As a general remark to the simulations, note that due to the relatively low number of ions per bunch (≈1,000), each bunch deposits 1 GeV energy inside the plasma, which is negligible compared to the global thermal plasma energy (≈1014 GeV cm−3 for a density of ne≈5 × 1020 cm−3 and a temperature of Te≈150 eV). Therefore, the energy loss of the projectile ions in the plasma does not influence the plasma evolution.

Data availability

The data that support the findings of this study are available from the corresponding author upon reasonable request.

Additional information

How to cite this article: Cayzac, W. et al. Experimental discrimination of ion stopping models near the Bragg peak in highly ionized matter. Nat. Commun. 8, 15693 doi: 10.1038/ncomms15693 (2017).

Publisher’s note: Springer Nature remains neutral with regard to jurisdictional claims in published maps and institutional affiliations.


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We gratefully thank the teams of the UNILAC accelerator and of the PHELIX laser at the GSI Helmholtzzentrum für Schwerionenforschung for their expert support in performing the experiment, as well as of the Target Laboratory and of the Detector Laboratory of GSI in preparing it. We thank V. Tikhonchuk for his support in the experiment planning. This work was supported by Fonds de Coopération Interrégionale between the Région Aquitaine and the Land Hessen, Bundesministerium für Bildung und Forschung (BMBF), the Helmholtz International Center for FAIR (HIC4FAIR) as well as EUROfusion Consortium (toIFE programme, Grant agreement No 633053). The views and opinions expressed therein do not necessarily reflect those of the European Commission.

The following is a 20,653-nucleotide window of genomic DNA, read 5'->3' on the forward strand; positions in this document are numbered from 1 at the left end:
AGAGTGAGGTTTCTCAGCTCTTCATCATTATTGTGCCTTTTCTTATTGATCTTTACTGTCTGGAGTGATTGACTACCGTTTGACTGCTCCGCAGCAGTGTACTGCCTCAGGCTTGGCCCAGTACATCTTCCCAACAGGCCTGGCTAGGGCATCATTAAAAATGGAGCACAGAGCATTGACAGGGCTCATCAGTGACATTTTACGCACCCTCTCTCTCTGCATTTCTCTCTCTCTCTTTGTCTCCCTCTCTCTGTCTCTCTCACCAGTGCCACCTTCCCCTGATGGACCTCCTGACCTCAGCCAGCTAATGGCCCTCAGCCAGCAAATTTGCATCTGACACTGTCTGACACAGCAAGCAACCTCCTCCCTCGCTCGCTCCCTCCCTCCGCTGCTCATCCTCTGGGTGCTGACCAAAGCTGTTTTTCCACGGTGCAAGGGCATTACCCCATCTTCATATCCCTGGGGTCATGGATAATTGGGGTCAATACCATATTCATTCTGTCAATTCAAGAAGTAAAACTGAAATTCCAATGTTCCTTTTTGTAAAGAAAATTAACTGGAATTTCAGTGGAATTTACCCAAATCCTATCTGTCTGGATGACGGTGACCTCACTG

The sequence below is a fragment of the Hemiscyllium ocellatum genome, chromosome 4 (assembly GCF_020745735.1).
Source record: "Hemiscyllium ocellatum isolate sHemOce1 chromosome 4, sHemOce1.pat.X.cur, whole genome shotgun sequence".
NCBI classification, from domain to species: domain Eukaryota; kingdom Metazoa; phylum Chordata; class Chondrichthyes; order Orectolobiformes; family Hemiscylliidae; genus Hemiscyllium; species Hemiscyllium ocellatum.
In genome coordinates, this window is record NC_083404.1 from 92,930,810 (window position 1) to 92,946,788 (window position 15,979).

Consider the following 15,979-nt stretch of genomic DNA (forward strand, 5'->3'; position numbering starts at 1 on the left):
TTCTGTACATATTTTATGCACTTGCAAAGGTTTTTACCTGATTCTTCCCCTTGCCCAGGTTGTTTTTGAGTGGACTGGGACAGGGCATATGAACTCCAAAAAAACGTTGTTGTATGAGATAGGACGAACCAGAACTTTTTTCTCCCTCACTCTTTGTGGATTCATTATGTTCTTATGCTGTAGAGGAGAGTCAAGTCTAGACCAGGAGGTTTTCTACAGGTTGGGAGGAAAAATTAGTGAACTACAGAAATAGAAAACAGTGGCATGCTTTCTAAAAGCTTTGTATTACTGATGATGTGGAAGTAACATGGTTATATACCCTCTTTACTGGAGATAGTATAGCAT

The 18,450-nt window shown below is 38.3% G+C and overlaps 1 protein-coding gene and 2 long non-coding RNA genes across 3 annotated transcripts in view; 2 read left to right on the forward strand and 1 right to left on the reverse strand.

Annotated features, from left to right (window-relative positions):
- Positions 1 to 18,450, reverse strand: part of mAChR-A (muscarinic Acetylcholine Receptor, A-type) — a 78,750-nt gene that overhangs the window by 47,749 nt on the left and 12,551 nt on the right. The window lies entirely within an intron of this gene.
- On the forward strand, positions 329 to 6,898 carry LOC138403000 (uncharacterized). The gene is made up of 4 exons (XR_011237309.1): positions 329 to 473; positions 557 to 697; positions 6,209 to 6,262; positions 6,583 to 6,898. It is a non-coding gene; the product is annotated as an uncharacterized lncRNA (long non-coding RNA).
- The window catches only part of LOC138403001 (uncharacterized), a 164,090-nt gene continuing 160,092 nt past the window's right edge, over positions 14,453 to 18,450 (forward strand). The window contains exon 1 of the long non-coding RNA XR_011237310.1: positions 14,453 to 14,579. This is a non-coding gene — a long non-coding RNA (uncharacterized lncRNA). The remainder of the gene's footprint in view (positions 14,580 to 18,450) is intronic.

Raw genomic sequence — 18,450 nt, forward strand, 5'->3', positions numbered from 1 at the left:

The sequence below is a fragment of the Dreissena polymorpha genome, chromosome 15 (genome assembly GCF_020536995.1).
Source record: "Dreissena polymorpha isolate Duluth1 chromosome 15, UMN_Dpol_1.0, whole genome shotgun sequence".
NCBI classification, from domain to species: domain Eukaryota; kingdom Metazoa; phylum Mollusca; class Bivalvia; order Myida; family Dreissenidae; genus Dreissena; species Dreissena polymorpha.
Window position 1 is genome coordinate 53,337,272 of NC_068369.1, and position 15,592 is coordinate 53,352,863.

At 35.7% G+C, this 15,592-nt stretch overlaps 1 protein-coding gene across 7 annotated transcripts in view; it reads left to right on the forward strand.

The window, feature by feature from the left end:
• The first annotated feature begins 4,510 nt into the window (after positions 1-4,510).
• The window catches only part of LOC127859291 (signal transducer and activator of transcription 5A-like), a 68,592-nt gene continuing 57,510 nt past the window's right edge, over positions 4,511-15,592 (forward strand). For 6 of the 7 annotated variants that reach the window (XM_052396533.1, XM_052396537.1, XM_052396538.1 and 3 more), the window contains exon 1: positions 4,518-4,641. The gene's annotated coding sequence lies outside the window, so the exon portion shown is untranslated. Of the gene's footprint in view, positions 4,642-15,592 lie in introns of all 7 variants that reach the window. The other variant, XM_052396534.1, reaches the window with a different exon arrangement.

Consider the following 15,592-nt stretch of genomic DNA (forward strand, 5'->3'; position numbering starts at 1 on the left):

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W.C., A.F., A.O. and A.B. designed the experiments. W.C. and A.K. developed the CVD diamond detector. V.B., J.H., D.S. and A.O. were lead experimenters for the PHELIX and nhelix laser facilities as well as for the interferometry diagnostic. W.C. Analysed the data. M.M.B. and A.T. performed the RALEF2D simulations. W.C., J.V. and D.O.G. carried out the ion-stopping calculations. K.P. and L.H. provided beam transport simulations for the experiment design. D.P. designed the RPP. G.S. provided support in the target design. W.C., A.O., S.B., C.B., A.B., S.B., O.D., J.D., M.E., P.F., S.F., J.H., D.J., E.K., A.K., D.K., G.M., N.W.N., S.S., M.S., N.S., D.S., F.W., S.W. and Y.Z. were involved in the experiments. L.H., G.M., T.S. and M.R. conceived the project in this paper. W.C., J.V. and D.O.G. wrote the manuscript.

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Correspondence to W. Cayzac.

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Cayzac, W., Frank, A., Ortner, A. et al. Experimental discrimination of ion stopping models near the Bragg peak in highly ionized matter. Nat Commun 8, 15693 (2017).